* have this. Use /dev/urandom if you can as /dev/random may block
    * if it runs out of random entries. */

    Get the sourcecode for dropbear, and replace /dev/random in the source with
    /dev/urandom. Recompile and use that!


    Of course you do not tell us which OS you are running, or whetehr your os
    has /dev/urandom.

    If not, you are in trouble, and you will block.

    YOu could always use /dev/random but test it for blocking. When you have as
    much entropy as you can gather, and if it is not enough feed that into an
    entropy amplification routine. Ie, write your own equivalent to urandom (
    of course best is to just use its routing and T Tso spent a fair amount of
    thought designing urandom. Or find someone elses entropy amplifier. There
    was a huge discussion in sci.crypt about a year ago about /dev/random,
    /dev/urandom and improvements to them.




    >ANd because there really are no daemons running, and noone is at the
    >keyboard, there is very little activity.


    >Thus I am looking for some little program that I can run - something
    >that will run with little CPU power but generate lots of entropy. If I
    >can run this for say 10 minutes after I boot up, it might work.


    Well, you could always copy files. However it might well be that you do not
    have a hard disk, in which case hard disk activity would be limited.


  7. Re: Random device has blocked

    CptDondo writes:

    > Thus I am looking for some little program that I can run - something
    > that will run with little CPU power but generate lots of entropy.
    > If I can run this for say 10 minutes after I boot up, it might work.


    A cron job that runs 'ls -lR 2>&1 > /dev/null' every so often should
    create some interrupts. If you have wget, curl, or lynx installed you
    can also fetch web pages and redirect them to /dev/null to create
    network activity.

    You might also want to look at ssh-rand-helper, which is used on
    systems that don't have /dev/random.

    --
    David Magda
    Because the innovator has for enemies all those who have done well under
    the old conditions, and lukewarm defenders in those who may do well
    under the new. -- Niccolo Machiavelli, _The Prince_, Chapter VI

  8. Re: Random device has blocked

    On 2005-11-01, Unruh wrote:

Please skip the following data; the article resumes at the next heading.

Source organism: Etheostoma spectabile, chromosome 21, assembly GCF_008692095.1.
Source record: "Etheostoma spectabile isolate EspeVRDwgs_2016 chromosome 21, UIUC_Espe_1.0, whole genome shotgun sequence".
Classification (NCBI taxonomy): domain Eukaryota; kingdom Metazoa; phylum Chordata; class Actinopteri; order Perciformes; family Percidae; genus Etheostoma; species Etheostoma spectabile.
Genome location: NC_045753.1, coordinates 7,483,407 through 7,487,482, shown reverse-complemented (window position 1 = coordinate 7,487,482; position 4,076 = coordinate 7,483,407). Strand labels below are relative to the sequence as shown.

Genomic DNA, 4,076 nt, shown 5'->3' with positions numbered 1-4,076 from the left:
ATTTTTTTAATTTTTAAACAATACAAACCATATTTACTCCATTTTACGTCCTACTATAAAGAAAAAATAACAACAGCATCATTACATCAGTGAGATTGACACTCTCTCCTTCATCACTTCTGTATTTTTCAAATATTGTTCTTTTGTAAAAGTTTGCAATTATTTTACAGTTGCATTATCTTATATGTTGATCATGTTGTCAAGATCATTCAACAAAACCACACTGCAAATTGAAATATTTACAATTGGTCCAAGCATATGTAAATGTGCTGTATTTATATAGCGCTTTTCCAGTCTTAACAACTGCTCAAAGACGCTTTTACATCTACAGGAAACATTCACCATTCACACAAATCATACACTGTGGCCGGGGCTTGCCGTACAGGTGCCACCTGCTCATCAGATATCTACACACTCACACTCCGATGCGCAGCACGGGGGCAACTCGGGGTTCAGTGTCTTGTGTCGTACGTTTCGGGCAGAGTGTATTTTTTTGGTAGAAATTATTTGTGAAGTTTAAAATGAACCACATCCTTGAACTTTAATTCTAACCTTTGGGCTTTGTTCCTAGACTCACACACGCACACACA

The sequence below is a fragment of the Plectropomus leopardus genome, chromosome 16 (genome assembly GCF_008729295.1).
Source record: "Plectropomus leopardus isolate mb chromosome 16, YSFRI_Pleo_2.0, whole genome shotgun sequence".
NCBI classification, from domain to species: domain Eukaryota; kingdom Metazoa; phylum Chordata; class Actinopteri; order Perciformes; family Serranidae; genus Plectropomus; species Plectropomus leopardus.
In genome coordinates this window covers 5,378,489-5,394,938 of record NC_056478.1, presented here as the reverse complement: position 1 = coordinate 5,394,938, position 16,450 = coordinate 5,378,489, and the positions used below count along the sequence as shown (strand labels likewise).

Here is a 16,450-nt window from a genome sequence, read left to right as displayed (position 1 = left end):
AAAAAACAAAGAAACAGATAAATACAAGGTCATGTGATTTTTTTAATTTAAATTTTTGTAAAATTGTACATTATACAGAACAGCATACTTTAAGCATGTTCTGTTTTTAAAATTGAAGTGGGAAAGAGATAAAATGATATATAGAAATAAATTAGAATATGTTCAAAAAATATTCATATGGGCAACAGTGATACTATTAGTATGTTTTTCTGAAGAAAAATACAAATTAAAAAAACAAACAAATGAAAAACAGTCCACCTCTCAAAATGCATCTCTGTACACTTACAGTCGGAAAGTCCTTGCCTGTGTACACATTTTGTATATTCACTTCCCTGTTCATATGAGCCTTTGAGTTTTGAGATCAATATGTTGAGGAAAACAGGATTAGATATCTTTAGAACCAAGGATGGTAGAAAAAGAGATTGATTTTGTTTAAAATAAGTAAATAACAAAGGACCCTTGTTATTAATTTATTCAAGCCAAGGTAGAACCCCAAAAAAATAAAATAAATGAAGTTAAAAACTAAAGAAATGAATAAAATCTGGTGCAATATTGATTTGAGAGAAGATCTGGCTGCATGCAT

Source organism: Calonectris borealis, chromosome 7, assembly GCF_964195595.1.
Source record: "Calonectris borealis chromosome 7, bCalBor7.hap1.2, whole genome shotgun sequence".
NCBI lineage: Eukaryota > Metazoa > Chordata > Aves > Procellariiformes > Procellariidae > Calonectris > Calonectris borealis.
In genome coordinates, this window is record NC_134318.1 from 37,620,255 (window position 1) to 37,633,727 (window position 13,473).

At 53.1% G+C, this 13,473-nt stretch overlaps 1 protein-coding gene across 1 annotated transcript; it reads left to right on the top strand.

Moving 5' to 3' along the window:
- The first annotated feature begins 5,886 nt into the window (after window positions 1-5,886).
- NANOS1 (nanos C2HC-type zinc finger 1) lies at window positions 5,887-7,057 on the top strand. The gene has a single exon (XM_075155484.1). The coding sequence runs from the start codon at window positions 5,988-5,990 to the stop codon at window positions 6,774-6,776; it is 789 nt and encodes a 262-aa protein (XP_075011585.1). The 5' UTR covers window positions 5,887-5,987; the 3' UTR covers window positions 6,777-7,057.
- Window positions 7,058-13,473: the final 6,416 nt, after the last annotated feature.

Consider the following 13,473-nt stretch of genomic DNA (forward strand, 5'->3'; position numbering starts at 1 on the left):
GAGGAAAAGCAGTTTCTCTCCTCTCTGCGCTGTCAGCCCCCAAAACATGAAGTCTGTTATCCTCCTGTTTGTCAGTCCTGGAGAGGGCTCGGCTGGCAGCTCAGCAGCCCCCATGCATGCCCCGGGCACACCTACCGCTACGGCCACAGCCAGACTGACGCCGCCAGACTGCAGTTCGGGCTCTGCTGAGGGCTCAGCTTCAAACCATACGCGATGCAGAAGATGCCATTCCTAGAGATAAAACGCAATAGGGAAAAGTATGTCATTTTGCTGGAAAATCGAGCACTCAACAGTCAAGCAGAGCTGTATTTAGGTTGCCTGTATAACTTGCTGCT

> Captain Dondo writes:
    >
    >>I've got a system with very low activity (basically, it runs only about 10
    >>processes; mostly ssh and rsync.)
    >>Aftter it boots up, I cannot log in via ssh because the random device has
    >>blocked....


    Are you sure it's the random device? It sounds like it, but how did you
    determine it for sure?

    > Idiots. It sounds like ssh is using /dev/random rather than /dev/urandom,
    > which is idiotic. They should be using /dev/urandom. This is the openssh
    > writers playing silly buggers with their software. They read the man pages
    > and decided that /dev/random sounded more secure, and forgot completely
    > about its blocking.\


    Perhaps you should read the code to see what OpenSSH actually does before
    criticizing. (Hint: it's not what you assumed above.)

    [and in a later post, after it was mentioned that Steve is using dropbear]
    > It is stupid for ssh to read from /dev/random. You can get precisely the
    > blocking behaviour seen. And /dev/urandom also reads the entropy pool and
    > uses that if possible. Only if not enough is available does it stretch it
    > out with a high quality random stream generator.


    > They should at least have a config parameter allowing you to choose urandom
    > over random.


    Perhaps you should read the code to see what Dropbear actually does before
    criticizing. (Hint: read the comments around DROPBEAR_DEV_URANDOM.)

    To the OP, some suggestions:
    * Check the device special for /dev/urandom and make sure it's the correct
    major and minor (1 & 9 repectively, assuming it's Linux) and that it's
    readable.

    * If you have sound hardware you might like to look at this project, which
    collects entropy by sampling white noise from an audio source and feeding
    it into the pool:
    http://www.vanheusden.com/aed/

    * Saving and restoring the entropy pool over reboots as mentioned upthread
    is also a good idea (providing you have suitable stable storage, you might
    not want to do it on, eg, flash).

    During the last discussion on the topic that I saw, timing of network
    packets was not used an an entropy source by Linux's random device,
    because they are assumed to be under the control of an external party.
    That discussion would be in the lkml archive somewhere.

    --
    Darren Tucker (dtucker at zip.com.au)
    GPG key 8FF4FA69 / D9A3 86E9 7EEE AF4B B2D4 37C9 C982 80C7 8FF4 FA69
    Good judgement comes with experience. Unfortunately, the experience
    usually comes from bad judgement.